There was the 24-10 thrashing of Pittsburgh at Pitt Stadium, when McPherson completed 8 of 17 passes for 178 yards and two TDs—with no interceptions—and rushed 14 times for 48 yards and one score. And there was the regular-season climax, the Donniebrook against West Virginia. McPherson struggled nobly through three quarters of a horrid four-interception evening and then merely moved toward immortality. In the final period of his Dome career, McPherson not once, not twice, but three times brought Syracuse back from a touchdown behind. With 87 seconds left, an undefeated season on the line and a chance at a national championship still aglimmer, the Orange trailed 31-24 when McPherson calmly took Syracuse 64 yards in seven plays, nailing tight end Pat Kelly over the middle with a 17-yard touchdown pass that still left the Orangemen a point behind with 10 seconds left. Then on the two-point conversion, McPherson whirled and rolled left and, at the instant two tacklers squashed him, flipped the ball to running back Michael Owens, who took it in for the game-winning points. The final: 32-31. And a legend was born. Or sustained.
In McPherson's marvelous final year he has, frog-to-prince, gone from being a journeyman option guy (translated: iffy defensive back in the pros) to a first-round draft pick as a genuine NFL-caliber, strong-armed quarterback. "He's maybe the most exciting player in America," says Gil Brandt, the Dallas Cowboys' talent domo.
Such encomiums never would have been expected early in McPherson's Syracuse career, when he labored against injuries and a quarterback coach (since departed) who was convinced that McPherson was not up to the demands of the position.
As a sophomore, McPherson rushed for more yards, 489—and mostly for his life—than Jim Brown did at the same stage, and the Orange finished the season with a loss in the now-defunct Cherry Bowl. Then last year, with star nose-tackle Ted Gregory sidelined, Syracuse began 0-4 ("Disasterville," says Coach Mac) before Mc righted things and Syracuse won four of its last six.
"I used to get by on athleticism," says McPherson. "I knew the plays, but I didn't really perceive the meaning of the sequence or the system. Last summer I studied hard and worked on my passing technique and arm strength. A lot of repetition, throwing from my butt, from one knee. I've got all the passes now. But this year we've had a great offensive line, and the running backs are hot. I know I don't have to do everything on my own anymore."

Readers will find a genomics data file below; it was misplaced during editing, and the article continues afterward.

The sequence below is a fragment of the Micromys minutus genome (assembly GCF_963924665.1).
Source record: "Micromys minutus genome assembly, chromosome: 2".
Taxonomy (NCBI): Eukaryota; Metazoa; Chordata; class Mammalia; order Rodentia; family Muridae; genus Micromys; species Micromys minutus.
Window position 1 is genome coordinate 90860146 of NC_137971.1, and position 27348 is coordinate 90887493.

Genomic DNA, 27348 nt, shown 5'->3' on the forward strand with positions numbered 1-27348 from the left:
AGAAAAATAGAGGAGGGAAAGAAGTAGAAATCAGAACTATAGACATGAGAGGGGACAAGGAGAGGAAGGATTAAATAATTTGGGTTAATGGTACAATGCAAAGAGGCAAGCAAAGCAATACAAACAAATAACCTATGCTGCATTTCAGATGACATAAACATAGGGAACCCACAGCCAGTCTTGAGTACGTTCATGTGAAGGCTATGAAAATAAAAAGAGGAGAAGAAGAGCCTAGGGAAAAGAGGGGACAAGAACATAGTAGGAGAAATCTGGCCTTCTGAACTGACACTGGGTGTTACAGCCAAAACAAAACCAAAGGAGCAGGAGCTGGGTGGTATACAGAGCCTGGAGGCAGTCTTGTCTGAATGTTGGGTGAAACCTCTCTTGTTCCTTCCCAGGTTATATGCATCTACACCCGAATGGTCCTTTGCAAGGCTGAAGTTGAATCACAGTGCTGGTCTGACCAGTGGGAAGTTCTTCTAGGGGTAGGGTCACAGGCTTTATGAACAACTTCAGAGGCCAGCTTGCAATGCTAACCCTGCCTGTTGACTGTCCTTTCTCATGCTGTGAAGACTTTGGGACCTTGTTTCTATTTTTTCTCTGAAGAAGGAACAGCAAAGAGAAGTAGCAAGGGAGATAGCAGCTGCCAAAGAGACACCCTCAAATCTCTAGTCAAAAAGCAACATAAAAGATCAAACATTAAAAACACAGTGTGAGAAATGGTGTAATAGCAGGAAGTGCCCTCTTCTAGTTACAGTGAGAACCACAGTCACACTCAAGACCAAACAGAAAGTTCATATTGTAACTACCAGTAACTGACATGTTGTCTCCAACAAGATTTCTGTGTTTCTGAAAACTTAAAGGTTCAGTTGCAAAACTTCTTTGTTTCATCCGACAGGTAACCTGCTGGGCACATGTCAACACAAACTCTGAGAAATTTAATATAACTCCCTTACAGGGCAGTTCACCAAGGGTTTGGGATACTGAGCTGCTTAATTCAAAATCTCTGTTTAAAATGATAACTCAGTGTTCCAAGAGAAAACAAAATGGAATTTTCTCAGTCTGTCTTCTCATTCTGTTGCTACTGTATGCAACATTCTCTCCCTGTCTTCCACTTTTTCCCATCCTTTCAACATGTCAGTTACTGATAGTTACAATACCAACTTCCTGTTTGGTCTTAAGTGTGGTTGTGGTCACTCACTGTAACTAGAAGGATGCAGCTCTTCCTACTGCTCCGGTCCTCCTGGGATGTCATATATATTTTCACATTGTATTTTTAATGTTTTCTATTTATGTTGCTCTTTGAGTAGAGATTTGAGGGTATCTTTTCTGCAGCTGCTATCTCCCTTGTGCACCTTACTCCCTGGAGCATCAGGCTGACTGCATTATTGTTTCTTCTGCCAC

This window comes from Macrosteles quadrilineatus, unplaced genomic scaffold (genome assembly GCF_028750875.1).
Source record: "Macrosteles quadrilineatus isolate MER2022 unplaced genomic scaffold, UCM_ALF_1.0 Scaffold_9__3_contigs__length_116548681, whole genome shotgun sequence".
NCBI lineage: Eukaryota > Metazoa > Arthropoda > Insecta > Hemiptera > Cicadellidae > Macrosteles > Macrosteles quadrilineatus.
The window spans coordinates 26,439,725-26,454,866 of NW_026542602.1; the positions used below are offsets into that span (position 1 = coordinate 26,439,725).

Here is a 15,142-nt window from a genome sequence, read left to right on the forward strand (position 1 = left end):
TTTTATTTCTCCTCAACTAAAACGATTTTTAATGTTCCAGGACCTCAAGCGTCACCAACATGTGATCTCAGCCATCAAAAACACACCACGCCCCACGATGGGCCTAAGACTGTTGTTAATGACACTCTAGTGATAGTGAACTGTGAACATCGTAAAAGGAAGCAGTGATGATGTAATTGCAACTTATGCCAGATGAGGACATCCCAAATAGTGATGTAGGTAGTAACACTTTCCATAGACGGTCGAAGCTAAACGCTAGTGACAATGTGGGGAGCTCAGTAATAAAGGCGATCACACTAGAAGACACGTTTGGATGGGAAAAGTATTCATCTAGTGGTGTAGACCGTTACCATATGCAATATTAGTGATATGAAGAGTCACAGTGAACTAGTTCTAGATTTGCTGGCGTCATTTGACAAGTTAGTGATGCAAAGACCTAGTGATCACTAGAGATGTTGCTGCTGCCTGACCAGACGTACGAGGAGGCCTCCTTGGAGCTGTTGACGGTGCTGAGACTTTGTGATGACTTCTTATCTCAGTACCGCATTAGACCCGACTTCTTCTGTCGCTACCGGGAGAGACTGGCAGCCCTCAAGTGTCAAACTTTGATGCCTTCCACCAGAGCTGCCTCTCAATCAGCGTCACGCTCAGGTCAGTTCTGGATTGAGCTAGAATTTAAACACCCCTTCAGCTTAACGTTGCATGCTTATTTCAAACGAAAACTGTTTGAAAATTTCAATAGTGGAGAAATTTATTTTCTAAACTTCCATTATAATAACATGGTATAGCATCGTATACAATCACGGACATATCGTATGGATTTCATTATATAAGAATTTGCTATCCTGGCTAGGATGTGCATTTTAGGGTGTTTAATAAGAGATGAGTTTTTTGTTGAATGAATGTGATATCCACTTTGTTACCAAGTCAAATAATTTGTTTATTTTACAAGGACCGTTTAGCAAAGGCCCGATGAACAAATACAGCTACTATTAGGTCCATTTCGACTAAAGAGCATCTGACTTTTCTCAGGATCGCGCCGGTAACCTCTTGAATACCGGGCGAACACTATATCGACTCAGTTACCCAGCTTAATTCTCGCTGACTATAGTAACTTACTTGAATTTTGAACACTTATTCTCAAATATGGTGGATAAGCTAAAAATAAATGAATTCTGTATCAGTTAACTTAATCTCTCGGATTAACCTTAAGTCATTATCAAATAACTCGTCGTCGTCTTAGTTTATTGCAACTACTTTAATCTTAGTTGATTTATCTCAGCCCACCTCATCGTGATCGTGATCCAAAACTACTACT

"Donnie's taken us two levels higher," says Syracuse offensive coordinator George DeLeone. "His mental capacity...his versatility. Is there any other player who could have been a contender for the quarterback position at either Oklahoma or Brigham Young?" Probably not. But what a long trail it has been. Back in high school McPherson contended with his two bigger, stronger brothers for the approval of his dad. "The other two guys were aggressive, physical, crazy," says Gene McPherson. "Donnie was skinny, weak, a finesse guy. I just said two out of three ain't bad."
But Donnie changed so much that when he transferred from his home school, Malverne High, to the more prestigious, football-oriented West Hempstead by pretending to five with an aunt, both schools investigated his legal residence. Gene—a police detective at the time and now working in the state attorney's office—taught Donnie how to beat a stakeout, and the ruse succeeded. "Donnie's always had a halo over his head," says brother Mark. "Or an angel."
Like Amanda Brown, a stunning Thiel College senior who—speaking of fairy tales—appeared virtually out of nowhere after exchanging letters with McPherson early in the season and then showing up to meet him at the Syracuse-Pitt game. After McPherson's spectacular closing scene against West Virginia, the first person in Donnie's arms was Mark. The second was Amanda.
"Have you seen her? Am I lucky or what?" says the still-astonished McPherson. "I mean, I don't go looking for girls. I haven't had a date all year. In high school I saw a redundancy in social life. It was a rut I had to get out of. So I stopped following the crowd and looked for other angles."
In the Syracuse huddle following a big play McPherson sometimes eschews common superlatives as well. "Groovy," he will say. "Hey, guys, that was really groovy."